Management of non-severe burn wounds in children and adolescents: optimising outcomes through all stages of the patient journey

Leila Cuttle, Mark Fear, Fiona M. Wood, Roy M. Kimble, Andrew J.A. Holland

Research output: Contribution to journalReview articlepeer-review

2 Citations (Scopus)

Abstract

Paediatric burn injuries are common, especially in children younger than 5 years, and can lead to poor physical and psychosocial outcomes in the long term. In this Review, we aim to summarise the key factors and interventions before hospital admission and following discharge that can improve the long-term outcomes of paediatric burns. Care can be optimised through first aid treatment, correct initial assessment of burn severity, and appropriate patient referral to a burns centre. Scar prevention or treatment and patient follow-up after discharge are also essential. As most burn injuries in children are comparatively small and readily survivable, this Review does not cover the perioperative management associated with severe burns that require fluid resuscitation, or inhalational injury. Burns disproportionately affect children from low socioeconomic backgrounds and those living in low-income and middle-income countries, with ample evidence to suggest that there remains scope for low-cost interventions to improve care for those patients with the greatest burden of burn injury. Current knowledge gaps and future research directions are discussed.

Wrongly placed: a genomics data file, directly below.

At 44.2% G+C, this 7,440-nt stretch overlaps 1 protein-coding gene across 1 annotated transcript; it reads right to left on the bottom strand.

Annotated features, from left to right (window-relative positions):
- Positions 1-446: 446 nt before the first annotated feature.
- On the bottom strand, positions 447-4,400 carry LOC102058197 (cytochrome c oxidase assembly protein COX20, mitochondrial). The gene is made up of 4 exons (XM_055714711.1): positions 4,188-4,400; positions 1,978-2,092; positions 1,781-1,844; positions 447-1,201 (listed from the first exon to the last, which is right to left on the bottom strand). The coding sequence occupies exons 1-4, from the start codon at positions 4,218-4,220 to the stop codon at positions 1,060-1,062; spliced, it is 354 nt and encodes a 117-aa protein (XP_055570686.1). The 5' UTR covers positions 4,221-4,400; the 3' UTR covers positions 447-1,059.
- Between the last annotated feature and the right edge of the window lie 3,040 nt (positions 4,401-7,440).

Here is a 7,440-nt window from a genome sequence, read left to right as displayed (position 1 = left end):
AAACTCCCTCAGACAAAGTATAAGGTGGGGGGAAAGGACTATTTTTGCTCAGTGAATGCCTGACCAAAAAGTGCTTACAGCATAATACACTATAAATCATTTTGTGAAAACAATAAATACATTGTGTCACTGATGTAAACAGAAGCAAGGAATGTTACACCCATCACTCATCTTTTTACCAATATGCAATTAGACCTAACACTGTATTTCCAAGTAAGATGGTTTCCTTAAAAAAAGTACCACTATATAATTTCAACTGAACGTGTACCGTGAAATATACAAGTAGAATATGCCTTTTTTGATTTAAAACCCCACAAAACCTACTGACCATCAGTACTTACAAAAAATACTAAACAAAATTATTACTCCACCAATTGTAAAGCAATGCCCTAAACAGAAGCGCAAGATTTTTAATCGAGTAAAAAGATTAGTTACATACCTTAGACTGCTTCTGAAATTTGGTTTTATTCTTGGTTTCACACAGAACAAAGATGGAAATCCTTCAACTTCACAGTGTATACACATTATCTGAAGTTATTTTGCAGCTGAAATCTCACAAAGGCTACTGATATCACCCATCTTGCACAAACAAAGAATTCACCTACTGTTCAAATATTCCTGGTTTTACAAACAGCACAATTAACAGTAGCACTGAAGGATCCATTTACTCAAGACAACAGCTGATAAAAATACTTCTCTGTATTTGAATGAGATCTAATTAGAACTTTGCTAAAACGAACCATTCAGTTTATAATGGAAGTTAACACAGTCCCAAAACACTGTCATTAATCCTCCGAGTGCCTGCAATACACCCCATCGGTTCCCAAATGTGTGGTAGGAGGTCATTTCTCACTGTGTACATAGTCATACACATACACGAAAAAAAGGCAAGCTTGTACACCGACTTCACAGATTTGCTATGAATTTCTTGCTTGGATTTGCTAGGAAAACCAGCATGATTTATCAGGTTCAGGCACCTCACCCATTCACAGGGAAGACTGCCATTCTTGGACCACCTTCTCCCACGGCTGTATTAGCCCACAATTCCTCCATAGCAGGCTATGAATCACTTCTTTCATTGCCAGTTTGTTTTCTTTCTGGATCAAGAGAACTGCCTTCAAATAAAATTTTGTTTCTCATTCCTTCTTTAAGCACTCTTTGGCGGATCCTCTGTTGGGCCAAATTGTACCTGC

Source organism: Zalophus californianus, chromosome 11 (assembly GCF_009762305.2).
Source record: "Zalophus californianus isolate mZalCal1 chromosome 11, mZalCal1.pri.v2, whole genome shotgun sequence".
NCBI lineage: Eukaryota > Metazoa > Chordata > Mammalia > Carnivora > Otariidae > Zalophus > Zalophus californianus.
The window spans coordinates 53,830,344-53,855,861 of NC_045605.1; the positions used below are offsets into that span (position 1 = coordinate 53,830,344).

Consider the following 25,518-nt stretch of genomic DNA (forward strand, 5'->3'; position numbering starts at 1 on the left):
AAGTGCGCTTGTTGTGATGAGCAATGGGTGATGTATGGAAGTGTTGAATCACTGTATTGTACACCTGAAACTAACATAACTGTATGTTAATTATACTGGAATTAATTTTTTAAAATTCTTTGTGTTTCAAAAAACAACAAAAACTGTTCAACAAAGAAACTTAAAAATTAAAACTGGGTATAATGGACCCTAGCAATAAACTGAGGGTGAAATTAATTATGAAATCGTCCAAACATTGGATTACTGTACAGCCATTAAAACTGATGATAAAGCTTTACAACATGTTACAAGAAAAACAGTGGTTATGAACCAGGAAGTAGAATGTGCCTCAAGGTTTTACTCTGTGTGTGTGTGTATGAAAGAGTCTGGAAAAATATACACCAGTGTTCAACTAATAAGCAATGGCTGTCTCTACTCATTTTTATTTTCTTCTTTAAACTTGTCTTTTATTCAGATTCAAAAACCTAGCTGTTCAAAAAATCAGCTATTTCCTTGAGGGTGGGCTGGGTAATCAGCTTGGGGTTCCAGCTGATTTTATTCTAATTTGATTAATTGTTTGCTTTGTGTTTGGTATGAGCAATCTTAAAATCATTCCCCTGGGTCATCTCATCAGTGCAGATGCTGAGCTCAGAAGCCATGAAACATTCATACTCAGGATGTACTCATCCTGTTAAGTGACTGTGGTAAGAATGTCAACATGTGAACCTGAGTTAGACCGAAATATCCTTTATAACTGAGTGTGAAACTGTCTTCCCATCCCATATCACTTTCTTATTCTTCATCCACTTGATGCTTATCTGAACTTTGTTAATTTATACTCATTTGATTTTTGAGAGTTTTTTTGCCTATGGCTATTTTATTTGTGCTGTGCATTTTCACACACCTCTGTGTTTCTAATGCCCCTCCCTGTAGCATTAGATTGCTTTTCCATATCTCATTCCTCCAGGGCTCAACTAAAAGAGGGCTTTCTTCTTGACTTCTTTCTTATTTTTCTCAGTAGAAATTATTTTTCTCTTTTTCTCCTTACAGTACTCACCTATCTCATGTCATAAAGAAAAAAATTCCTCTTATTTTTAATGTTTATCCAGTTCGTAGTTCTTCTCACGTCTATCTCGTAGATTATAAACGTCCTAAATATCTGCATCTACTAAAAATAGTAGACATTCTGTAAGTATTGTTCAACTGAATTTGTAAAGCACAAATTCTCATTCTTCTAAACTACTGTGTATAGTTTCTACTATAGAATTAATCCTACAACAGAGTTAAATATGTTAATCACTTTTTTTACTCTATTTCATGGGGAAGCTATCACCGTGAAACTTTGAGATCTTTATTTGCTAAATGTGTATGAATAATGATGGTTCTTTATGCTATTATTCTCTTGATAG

Original languageEnglish
Pages (from-to)269-278
Number of pages10
JournalThe Lancet Child and Adolescent Health
Volume6
Issue number4
DOIs
Publication statusPublished - Apr 2022

Fingerprint

Dive into the research topics of 'Management of non-severe burn wounds in children and adolescents: optimising outcomes through all stages of the patient journey'. Together they form a unique fingerprint.

Cite this